Title: White Dog Fell From the Sky
Author: Eleanor Park
Genre: Literary fiction
Publisher: Penguin Books
Rating: 3 out of 5 stars
Source: Review copy from the publisher
Number of pages: 352
First line: The hearse pulled onto a scrubby track, traveled several hundred feet, and stopped.
Goodreads blurb: In apartheid South Africa in 1976, medical student Isaac Muthethe is forced to flee his country after witnessing a friend murdered by white members of the South African Defense Force. He is smuggled into Botswana, where he is hired as a gardener by a young American woman, Alice Mendelssohn, who has abandoned her Ph.D. studies to follow her husband to Africa. When Isaac goes missing and Alice goes searching for him, what she finds will change her life and inextricably bind her to this sunburned, beautiful land.
I finished this book a couple days ago, and yet just thinking about it continues to evoke a feeling of hot, arid, dusty terrain. Obviously, Eleanor Morse knows how to write setting. As I read, it was easy to slip into the world of Botswana, the tempo and rhythms of the people, the complicated politics of a nation that borders South Africa during the height of apartheid. I find myself wishing the author had been able to connect me to the characters as much as she did to the setting.
White Dog Fell From the Sky follows two very different characters: Isaac, a medical student with a promising future who is forced to flee South Africa to Botswana; and Alice, an American who works for the government of Botswana. Alice’s marriage is ending, and she is left at loose ends. She came to Botswana because of Lawrence’s job; no longer his wife, she isn’t sure what her future holds.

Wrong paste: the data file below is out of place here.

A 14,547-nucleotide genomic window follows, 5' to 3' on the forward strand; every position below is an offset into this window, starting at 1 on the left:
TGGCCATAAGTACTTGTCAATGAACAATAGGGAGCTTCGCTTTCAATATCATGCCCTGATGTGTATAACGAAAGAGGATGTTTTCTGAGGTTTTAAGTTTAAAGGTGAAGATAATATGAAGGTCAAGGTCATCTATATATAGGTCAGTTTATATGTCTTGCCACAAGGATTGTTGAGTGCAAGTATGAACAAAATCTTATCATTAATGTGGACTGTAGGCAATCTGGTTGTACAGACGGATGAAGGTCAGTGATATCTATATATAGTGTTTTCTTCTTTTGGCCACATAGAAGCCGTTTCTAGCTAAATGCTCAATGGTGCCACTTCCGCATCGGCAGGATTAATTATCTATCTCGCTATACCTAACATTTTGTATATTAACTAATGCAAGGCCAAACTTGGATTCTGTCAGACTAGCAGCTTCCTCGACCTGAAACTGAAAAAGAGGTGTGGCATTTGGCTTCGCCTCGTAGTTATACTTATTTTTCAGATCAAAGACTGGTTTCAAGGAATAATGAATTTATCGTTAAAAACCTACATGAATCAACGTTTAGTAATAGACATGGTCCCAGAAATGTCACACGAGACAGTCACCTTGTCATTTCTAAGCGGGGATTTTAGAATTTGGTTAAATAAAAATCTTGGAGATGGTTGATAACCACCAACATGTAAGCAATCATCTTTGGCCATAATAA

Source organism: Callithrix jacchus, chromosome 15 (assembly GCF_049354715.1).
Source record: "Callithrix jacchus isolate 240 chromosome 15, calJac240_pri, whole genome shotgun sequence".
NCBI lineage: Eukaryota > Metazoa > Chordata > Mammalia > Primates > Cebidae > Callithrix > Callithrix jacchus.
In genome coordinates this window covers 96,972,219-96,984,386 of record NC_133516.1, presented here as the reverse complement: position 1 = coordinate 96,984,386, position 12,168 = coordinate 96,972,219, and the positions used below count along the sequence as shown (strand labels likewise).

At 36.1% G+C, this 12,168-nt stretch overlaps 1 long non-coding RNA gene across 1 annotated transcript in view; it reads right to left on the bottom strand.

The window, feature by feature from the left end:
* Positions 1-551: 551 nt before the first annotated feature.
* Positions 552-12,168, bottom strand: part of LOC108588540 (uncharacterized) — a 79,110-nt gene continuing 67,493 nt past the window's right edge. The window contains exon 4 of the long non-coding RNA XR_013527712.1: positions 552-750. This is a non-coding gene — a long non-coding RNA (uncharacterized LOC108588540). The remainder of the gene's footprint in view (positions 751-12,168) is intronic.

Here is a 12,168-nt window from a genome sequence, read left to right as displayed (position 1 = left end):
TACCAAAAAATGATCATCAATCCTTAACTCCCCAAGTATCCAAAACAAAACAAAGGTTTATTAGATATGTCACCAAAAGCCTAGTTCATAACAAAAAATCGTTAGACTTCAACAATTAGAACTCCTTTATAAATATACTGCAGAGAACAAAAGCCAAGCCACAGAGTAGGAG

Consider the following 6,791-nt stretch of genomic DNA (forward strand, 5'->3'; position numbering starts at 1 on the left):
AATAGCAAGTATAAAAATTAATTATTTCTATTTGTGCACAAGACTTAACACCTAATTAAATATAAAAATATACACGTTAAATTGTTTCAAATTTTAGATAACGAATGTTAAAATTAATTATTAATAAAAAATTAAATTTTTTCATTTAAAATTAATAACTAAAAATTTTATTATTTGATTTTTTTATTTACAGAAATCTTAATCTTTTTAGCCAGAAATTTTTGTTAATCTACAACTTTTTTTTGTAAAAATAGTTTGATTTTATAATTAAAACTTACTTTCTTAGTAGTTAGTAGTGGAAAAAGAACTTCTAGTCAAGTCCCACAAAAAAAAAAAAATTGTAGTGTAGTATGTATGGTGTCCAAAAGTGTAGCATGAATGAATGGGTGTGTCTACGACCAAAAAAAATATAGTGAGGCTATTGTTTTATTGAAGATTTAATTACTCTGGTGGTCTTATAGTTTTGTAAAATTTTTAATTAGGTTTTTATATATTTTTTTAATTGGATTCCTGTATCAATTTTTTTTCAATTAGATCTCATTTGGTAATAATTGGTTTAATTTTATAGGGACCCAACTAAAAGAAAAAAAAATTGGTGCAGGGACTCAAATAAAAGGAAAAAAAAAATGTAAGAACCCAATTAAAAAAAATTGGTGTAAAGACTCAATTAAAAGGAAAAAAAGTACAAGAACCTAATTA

Isaac takes work as Alice’s gardener, and is forced to live with an old school friend, Amen. Amen is involved with a violent organization that is working from Botswana to hinder the apartheid regime in South Africa. Isaac wants nothing to do with his cause; he simply wants to work and send money back to his family so his younger sisters and brothers can attend school. He is unable to avoid the violence of Amen’s choices, however, and gets caught up in a world of violence and horrific torture.
I had trouble believing the lengths that Alice goes to in order to find out what happened to Isaac. I think the author should have portrayed Alice and Isaac as spending more time together in the beginning of the book, because the connection doesn’t seem strong enough to warrant the events that follow Isaac’s disappearance.
While the characters and their choices didn’t completely resonate with me, I am still glad I read White Dog Fell From the Sky. I don’t read a lot of fiction set in Africa, and I was fascinated with the description of the land and the culture of the people, in both Botswana and South Africa.